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have on the existing animal types. For instance, your animal might compete with foxes as a
predator on the rabbit population, or your animal might prey on foxes but not on rabbits. You
will probably find that you need to experiment quite a lot with the configuration settings you
use for it. You will need to modify the populate method to have some of your animals cre-
ated at the start of a simulation.
You should also define a new color for your new animal class. You can find a list of pre-
defined color names on the API page documenting the Color class in the java.awt
Exercise 10.51 Challenge exercise The text of the giveBirth methods in Fox and
Rabbit is very similar. The only difference is that one creates new Fox objects and the other
creates new Rabbit objects. Is it possible to use the technique illustrated with canBreed to
move the common code into a shared giveBirth method in Animal ? If you think it is, try it
out. Hint : The rules on polymorphic substitution apply to values returned from methods as well
as in assignment and parameter passing.
Multiple inheritance
10.5.1 An Actor class
In this section, we discuss some possible future extensions and some programming constructs
to support these extensions.
The first obvious extension for our simulation is the addition of new animals. If you have
attempted Exercise 10.50 then you will have touched on this already. We should, however,
generalize this a bit: maybe not all participants in the simulation will be animals. Our current
structure assumes that all acting participants in the simulation are animals and that they inherit
from the Animal superclass. One enhancement that we might like to make is the introduction
of human predators to the simulation, as either hunters or trappers. They do not neatly fit the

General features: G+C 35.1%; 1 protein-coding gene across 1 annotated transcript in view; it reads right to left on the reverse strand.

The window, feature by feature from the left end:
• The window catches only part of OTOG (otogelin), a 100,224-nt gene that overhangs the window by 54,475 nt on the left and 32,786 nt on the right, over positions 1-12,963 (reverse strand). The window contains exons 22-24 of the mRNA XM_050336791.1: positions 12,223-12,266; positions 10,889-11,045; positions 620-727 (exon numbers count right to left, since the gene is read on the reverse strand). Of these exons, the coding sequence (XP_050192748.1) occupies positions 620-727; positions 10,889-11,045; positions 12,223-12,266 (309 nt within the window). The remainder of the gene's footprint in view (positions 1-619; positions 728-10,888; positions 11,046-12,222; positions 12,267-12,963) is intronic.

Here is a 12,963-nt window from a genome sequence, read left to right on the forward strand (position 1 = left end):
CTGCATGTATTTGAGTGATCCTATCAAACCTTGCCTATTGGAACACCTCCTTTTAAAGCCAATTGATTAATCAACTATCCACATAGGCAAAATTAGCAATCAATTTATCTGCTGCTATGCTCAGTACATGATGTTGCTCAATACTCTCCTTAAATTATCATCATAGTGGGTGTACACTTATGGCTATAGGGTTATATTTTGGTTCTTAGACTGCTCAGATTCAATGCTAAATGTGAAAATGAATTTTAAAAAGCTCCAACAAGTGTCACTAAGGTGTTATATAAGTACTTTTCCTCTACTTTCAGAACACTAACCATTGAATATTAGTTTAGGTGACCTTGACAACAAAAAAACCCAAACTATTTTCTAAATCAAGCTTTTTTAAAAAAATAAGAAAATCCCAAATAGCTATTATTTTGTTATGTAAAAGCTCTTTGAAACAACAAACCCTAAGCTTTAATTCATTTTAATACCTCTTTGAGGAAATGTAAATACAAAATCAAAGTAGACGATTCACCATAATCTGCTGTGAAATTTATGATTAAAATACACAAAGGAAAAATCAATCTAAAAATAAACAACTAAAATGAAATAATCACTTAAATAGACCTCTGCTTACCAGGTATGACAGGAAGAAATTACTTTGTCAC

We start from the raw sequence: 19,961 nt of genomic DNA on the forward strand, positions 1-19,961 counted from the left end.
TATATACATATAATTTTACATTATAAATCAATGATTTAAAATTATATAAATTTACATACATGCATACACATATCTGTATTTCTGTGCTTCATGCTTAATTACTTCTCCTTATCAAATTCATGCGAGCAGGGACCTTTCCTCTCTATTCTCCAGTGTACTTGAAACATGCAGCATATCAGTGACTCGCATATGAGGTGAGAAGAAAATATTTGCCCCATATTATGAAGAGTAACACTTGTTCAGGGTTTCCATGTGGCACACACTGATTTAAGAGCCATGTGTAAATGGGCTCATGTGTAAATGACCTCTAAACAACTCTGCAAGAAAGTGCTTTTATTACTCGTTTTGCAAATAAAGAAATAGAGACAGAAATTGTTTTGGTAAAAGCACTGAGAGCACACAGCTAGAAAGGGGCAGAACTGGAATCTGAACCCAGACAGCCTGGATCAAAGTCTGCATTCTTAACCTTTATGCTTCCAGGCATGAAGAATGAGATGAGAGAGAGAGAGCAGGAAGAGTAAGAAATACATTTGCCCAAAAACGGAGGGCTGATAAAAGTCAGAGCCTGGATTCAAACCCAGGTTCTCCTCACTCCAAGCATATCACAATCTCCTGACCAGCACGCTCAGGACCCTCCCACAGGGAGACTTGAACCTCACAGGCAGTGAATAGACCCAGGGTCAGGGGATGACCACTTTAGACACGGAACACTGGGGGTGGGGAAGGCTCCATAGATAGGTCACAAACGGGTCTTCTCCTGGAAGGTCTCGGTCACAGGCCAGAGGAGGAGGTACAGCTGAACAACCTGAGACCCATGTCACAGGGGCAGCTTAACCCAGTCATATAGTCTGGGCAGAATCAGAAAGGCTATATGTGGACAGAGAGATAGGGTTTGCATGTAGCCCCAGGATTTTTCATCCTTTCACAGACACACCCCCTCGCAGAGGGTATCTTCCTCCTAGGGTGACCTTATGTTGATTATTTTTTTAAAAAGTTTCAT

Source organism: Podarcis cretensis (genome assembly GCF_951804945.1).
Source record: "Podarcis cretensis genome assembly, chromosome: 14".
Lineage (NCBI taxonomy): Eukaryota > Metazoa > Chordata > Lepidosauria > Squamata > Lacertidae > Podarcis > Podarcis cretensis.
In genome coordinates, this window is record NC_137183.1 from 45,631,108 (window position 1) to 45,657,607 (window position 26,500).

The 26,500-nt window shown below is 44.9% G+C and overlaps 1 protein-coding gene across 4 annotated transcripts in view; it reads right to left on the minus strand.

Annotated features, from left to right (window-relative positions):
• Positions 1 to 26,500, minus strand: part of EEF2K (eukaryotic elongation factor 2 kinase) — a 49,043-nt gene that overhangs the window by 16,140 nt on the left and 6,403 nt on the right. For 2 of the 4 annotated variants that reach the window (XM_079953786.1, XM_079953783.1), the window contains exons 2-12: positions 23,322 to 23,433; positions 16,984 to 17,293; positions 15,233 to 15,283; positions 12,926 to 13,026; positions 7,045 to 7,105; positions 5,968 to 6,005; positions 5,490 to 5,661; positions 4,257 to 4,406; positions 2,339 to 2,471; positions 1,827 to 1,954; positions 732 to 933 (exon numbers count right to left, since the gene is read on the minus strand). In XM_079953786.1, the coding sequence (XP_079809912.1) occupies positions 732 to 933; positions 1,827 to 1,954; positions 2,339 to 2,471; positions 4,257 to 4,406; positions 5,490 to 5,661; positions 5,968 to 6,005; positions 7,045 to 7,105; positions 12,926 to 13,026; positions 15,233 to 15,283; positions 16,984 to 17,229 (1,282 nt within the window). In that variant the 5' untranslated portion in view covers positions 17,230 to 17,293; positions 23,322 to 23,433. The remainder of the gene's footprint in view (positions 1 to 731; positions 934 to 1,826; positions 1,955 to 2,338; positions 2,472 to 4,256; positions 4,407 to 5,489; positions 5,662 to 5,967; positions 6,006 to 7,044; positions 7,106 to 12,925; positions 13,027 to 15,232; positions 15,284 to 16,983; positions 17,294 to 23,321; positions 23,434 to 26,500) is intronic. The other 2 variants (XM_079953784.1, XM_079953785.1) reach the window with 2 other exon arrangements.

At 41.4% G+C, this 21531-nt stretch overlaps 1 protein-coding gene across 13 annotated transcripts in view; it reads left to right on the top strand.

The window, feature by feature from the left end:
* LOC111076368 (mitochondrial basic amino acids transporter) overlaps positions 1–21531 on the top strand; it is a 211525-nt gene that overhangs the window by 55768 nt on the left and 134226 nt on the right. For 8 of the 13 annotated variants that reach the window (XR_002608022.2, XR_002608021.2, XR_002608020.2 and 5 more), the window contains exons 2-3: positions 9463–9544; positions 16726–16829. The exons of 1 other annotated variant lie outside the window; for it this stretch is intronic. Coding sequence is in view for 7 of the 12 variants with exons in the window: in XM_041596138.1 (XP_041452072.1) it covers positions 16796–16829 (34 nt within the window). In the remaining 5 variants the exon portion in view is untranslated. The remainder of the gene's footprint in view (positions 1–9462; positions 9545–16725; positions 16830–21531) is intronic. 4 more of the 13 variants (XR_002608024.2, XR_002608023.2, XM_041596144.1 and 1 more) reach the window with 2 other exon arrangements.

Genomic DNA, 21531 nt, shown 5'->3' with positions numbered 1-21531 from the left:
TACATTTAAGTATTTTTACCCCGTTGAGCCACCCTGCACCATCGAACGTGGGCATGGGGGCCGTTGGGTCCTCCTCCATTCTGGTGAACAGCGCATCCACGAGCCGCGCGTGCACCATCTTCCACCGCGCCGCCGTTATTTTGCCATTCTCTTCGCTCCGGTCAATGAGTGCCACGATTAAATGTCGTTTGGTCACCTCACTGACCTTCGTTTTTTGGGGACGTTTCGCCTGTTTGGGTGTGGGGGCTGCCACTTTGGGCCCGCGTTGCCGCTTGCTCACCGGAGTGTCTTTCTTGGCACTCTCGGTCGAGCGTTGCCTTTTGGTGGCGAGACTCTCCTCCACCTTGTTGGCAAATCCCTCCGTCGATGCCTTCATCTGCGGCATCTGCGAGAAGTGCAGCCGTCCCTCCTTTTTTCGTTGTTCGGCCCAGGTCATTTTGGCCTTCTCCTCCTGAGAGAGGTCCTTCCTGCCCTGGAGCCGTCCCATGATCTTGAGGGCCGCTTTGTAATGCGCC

existing assumption of purely animal-based actors. We might also extend the simulation to
include plants eaten by the rabbits, or even some aspects of the weather. The plants as food
would influence the population of rabbits (in effect, rabbits become predators of the plants), and
the growth of the plants might be influenced by the weather. All these new components would
act in the simulation, but they are clearly not animals, so it would be inappropriate to have them
as subclasses of Animal .
As we consider the potential for introducing further actors into the simulation, it is worth
revealing why we chose to store details of the animals in both a Field object and an Animal
list. Visiting each animal in the list is what constitutes a single simulation step. Placing all par-
ticipants in a single list keeps the basic simulation step simple. However, this clearly duplicates
information, which risks creating inconsistency. One reason for this design decision is that it
allows us to consider participants in the simulation that are not actually within the field—a rep-
resentation for the weather might be one example of this.
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